Pressing Pause On A ‘National Conversation On Race’

Everyday brings more examples. People regularly write, speak, and/or behave in ways a majority of people would deem racially insensitive, if not outright racist. What should we do about that?

It seems like we’ve decided to make the consequences so severe that the racially insensitive have no choice but to suppress their racist tendencies. Dox them, ostracize them, fire them from their jobs.

Conservative Republicans, who not always, but often are racially insensitive, are quick to label this “cancel culture” which only adds to their persecution complex and makes them even more defensive on subjects of race.

Personally, at this time of heightened racial consciousness, I’m most interested in what militant black men and women are thinking. The more militant, the more I tune in.

Historically, there have been repeated calls by progressives of all colors for a “national conversation on race”. As a life-long educator, that strategy is my preferred one, but I’m not hearing militants make many, if any references to “conversation”.

Maybe that’s because conversation requires slowing down in order to address mutual defensiveness. Instead, activists are accelerating demands for long sought for changes which makes total sense given our collective attention deficit disorder. How long until the media spotlight shifts? In essence, strike now for legislative protections against state-sponsored violence; strike now for the removal of Confederate statues, flags, and related symbols; strike now to destroy white supremacy in whatever form.

As a pro-conversation educator, I’m out of step with the times. Which is okay. Just know I’ll be committed to the conversation long after the spotlight shifts.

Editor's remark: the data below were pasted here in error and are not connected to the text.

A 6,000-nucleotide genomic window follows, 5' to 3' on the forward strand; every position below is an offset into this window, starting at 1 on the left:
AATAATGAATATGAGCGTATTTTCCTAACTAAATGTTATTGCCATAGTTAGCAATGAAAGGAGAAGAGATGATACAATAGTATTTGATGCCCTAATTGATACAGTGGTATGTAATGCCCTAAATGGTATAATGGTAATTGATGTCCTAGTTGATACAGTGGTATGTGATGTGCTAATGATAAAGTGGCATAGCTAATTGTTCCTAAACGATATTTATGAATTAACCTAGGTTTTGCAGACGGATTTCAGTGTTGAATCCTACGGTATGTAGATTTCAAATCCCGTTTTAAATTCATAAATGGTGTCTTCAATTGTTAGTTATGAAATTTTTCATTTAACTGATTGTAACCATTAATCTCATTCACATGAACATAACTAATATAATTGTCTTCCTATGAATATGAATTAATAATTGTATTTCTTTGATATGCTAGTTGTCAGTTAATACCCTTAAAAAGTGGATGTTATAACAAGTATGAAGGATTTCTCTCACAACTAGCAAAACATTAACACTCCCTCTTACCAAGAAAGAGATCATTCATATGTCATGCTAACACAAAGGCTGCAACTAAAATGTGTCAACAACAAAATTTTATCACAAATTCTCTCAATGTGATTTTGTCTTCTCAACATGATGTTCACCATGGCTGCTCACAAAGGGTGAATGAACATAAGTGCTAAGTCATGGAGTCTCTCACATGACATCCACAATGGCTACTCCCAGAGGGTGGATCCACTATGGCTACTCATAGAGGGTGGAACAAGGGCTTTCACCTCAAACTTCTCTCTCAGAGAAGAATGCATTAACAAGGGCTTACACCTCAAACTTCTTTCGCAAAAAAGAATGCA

7 thoughts on “Pressing Pause On A ‘National Conversation On Race’

  1. I like this a lot! There’s a lot to juggle – clearly conversations are important, but so is the kind of action particularly available during watershed moments like this. I’ve been doing the same thing, trying to tune into the most progressive, hard line black public thinkers I can find.

  2. I don’t Know what is meant by “Hardline.” I think if you look at the leading voices e.g. Ibram X Kendi, Ta Nehesi Coates, and Robin DiAngelo, they are all very reflective people. HR40 is a bill that specifically asks for dialogue. Two of the 3 people I name are .Dialogue and learning takes place when people are emotionally regulated. That is a well-researched fact. People who are enraged get regulated when they feel listened to, that is also a well researched fact.

    • Thanks Larry, excellent points. My imperfect sense is that there’s very little “emotional regulation” to go around at this particular time and place. And based on your last sentence, that’s probably because we’re falling woefully short on listening to black and brown people’s voices, leading or otherwise.

  3. I agree. I just started reading a book about race based trauma. It was recommended to me by a school principal who loved it. When you perceive yourself getting dismissed over and over again because of skin color, there are many ways you can deal with trauma, one is rage, and the rage is also defense to protect yourself from feeling further hurt. For anyone interested the book is called My Grandma’s Hands. Author has a website

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